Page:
# What is the difference between EDE and EDE3?

I was going through the OpenSSL cipher algorithms list. I found these two:

``````des-ede-cbc
des-ede3-ofb
``````

What does that exactly mean? What is the difference between EDE and EDE3? What are the key-size and blocksize of the algorithms?

I checked https://www.openssl.org/docs/man1.0.2/man1/enc.html and found the following:

``````des-ede-cbc        Two key triple DES EDE in CBC mode
des-ede3-ofb       Three key triple DES EDE in OFB mode
``````

So, EDE is two-key triple DES, and EDE3 is three-key triple DES. See https://crypto.stackexchange.com/questions/63449/what-is-the-keyspace-of-2-key-3des for the differences between two-key triple DES and three-key triple DES.

What does that exactly mean?

`des` is Data Encryption Standard, the symmetric encryption algorithm

`ede` is encrypt-decrypt-encrypt, the mode or sequence used to carry out the des encryption process.

`cbc` is block cipher mode, meaning the bits are encrypted in blocks as opposed to a stream.

`ofb` is output feedback mode, uses the output of one iteration of encryption to encrypt the next.

What is the difference between EDE and EDE3? What are the key-size and blocksize of the algorithms?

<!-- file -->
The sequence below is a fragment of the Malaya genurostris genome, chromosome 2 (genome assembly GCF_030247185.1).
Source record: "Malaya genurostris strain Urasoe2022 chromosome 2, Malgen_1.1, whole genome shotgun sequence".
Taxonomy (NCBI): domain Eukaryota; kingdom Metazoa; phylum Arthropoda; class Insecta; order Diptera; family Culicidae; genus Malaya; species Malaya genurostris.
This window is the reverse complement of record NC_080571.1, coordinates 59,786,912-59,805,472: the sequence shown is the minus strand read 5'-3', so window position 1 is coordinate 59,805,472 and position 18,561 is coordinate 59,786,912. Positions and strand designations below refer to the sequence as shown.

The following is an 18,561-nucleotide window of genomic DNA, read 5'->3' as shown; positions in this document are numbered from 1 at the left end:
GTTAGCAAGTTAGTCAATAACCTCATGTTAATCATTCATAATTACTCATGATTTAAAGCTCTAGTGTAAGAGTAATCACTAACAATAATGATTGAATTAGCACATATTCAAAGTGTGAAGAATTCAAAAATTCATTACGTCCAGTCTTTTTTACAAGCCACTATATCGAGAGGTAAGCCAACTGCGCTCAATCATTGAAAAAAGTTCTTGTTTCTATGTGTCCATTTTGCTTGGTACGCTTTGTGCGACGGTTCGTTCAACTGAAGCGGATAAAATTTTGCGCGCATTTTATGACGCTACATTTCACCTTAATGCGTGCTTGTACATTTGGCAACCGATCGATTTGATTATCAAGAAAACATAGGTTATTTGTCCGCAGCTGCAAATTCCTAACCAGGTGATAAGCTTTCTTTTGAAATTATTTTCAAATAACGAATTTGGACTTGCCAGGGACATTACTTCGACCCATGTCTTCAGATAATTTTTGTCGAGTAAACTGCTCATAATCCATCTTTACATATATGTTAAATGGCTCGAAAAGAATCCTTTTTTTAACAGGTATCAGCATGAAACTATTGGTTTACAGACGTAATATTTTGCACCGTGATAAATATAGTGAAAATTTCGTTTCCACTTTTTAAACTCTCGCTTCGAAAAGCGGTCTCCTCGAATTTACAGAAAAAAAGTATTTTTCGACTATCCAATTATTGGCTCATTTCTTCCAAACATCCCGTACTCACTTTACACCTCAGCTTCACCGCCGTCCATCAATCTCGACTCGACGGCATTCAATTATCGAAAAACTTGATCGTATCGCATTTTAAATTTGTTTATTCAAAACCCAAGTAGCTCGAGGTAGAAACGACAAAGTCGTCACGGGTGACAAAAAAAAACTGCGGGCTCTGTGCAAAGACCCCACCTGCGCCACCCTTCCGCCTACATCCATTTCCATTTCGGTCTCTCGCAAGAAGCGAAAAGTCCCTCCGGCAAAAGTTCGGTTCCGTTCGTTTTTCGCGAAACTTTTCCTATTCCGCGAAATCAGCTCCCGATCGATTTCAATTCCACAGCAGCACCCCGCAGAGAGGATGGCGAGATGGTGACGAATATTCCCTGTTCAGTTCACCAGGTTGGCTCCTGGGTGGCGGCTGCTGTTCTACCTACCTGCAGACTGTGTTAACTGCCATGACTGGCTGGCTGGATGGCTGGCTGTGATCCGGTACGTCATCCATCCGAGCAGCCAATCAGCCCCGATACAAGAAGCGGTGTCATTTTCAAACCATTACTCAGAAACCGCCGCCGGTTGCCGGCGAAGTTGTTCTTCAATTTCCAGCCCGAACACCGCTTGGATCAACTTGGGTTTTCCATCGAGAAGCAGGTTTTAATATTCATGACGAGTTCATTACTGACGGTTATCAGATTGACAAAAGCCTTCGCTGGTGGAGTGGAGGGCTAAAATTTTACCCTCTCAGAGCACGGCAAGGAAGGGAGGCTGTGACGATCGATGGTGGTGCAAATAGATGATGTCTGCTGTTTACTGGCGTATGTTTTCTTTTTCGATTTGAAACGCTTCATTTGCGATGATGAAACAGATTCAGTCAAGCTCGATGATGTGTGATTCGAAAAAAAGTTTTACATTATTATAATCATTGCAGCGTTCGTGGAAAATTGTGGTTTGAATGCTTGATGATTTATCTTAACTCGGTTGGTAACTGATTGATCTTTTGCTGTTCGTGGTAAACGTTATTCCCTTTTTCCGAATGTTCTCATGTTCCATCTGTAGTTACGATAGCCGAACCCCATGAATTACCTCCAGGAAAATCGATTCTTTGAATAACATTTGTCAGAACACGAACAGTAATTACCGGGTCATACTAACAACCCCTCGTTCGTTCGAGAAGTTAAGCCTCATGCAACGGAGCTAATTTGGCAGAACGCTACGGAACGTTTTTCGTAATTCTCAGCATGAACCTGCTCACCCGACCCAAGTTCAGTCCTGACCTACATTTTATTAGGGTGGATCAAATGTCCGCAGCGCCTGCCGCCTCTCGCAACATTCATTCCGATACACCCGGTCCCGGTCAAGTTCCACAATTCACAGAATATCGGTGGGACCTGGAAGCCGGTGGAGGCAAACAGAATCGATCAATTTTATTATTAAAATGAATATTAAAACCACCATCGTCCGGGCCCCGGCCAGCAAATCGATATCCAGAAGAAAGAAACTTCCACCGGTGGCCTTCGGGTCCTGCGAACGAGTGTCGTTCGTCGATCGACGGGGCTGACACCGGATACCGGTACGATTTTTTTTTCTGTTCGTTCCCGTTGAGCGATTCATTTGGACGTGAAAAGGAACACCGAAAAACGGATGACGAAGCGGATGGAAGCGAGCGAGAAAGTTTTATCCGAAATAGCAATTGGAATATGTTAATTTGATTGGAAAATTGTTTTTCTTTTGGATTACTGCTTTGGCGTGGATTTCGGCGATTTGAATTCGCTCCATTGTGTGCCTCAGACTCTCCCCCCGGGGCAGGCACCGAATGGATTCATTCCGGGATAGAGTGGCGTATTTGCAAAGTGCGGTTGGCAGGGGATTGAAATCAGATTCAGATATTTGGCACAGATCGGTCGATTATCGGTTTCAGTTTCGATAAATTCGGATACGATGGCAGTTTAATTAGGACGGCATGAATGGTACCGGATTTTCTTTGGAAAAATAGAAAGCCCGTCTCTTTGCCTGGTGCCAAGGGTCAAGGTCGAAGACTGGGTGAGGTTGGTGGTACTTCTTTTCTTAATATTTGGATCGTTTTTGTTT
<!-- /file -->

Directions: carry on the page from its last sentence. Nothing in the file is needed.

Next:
With ede you encrypt with key 1, decrypt with key 2, and then encrypt again with key 1. According to RFC 2420 about the use of triple DES in the Point to Point Protocol:

In DES-EDE3-CBC, an Initialization Vector (IV) is XOR'd with the first 64-bit (8 octet) plaintext block (P1). The keyed DES function is iterated three times, an encryption (E) followed by a decryption (D) followed by an encryption (E), and generates the ciphertext (C1) for the block. Each iteration uses an independent
key: k1, k2 and k3.

...

The secret DES-EDE3 key shared between the communicating parties is effectively 168-bits long. This key consists of three independent 56-bit quantities used by the DES algorithm. Each of the three 56-bit subkeys is stored as a 64-bit (8 octet) quantity, with the least significant bit of each octet used as a parity bit.

Though you see these being offered by OpenSSL, they are more for compatibility reasons, other stronger cipher suites should be used.